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Posted by JJFeldner on September 07, 2002 at 20:01:36:
In Reply to: Re: Cope\'s Rattlesnake??? posted by JJFeldner on September 07, 2002 at 19:33:02:
Below is a direct quote from the SDNHM about C.v. helleri. The San Diego Region consists of San Diego County, the western deserts of CA and Northern Baja.
"Coloration: The Western Rattlesnake (Crotalus viridis) is a widely distributed and highly variable species. In our region, this snake is lighter gray or brown. Pale margins edge the pattern of its dark dorsal blotches. In some individuals, the pale margins can be yellow, giving the snake a greenish cast. Specimens from high elevations can be a velvety, jet black with only a slight hint of patterning. A light stripe runs from outside corner of the eye to the corner of the mouth, and the tail has dark rings. Juveniles have a yellowish tail, and their dorsal patterning contrasts more than that in adults.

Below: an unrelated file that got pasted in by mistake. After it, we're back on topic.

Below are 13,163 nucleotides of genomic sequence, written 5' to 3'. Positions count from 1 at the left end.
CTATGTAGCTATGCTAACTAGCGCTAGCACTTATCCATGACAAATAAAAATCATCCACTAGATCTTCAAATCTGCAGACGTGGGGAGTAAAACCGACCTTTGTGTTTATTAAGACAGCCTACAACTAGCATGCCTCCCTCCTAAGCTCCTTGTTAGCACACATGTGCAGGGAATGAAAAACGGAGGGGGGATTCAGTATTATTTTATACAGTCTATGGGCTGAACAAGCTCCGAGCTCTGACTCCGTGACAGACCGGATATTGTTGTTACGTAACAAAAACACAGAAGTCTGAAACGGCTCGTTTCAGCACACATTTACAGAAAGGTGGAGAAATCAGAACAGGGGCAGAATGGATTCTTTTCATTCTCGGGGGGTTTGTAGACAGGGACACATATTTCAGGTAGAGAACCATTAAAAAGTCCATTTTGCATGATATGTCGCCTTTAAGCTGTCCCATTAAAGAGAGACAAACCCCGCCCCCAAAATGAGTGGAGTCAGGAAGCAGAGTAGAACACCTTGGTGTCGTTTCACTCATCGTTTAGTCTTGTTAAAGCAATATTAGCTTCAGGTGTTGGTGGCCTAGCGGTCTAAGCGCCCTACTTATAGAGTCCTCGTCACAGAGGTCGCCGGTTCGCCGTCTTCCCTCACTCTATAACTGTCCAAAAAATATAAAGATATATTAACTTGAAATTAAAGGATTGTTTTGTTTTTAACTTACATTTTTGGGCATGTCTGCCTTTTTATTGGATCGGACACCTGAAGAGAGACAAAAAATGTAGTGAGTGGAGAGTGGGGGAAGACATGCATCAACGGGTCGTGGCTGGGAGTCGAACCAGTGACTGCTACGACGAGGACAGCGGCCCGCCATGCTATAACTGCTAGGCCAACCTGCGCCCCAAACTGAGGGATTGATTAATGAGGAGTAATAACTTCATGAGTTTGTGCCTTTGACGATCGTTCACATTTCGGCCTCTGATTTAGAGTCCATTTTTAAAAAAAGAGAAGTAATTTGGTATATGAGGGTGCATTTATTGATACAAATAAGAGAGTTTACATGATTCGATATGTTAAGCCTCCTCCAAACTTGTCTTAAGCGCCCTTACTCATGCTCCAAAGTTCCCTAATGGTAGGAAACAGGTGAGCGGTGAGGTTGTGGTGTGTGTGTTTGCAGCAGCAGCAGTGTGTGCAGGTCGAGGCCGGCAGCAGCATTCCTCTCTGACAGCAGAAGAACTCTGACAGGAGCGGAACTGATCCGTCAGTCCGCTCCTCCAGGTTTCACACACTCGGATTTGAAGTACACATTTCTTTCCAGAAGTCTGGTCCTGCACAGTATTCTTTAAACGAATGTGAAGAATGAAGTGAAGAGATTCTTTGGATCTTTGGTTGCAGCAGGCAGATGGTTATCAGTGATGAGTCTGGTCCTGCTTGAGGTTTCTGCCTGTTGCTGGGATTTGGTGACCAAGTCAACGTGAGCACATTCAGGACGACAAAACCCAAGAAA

There are as many as nine subspecies. Only the Southern Pacific Rattlesnake (C. v. helleri) and the Los Coronados Island Rattlesnake (C. v. caliginis) occur in our region."
Cope was very busy. Here are the Baja species named by Cope:
C. enyo - 1861
C. mitchellii - 1861
He also named ssp C.m. pyrrhus in 1866 but C.m. stephensi was not named until 1930 by Klauber
C. ruber - 1892. This is where the problem occurred. When ruber and exsul were declared synonymous, exsul actually took precedence since Garman named it in 1884, 8 years before Cope named ruber.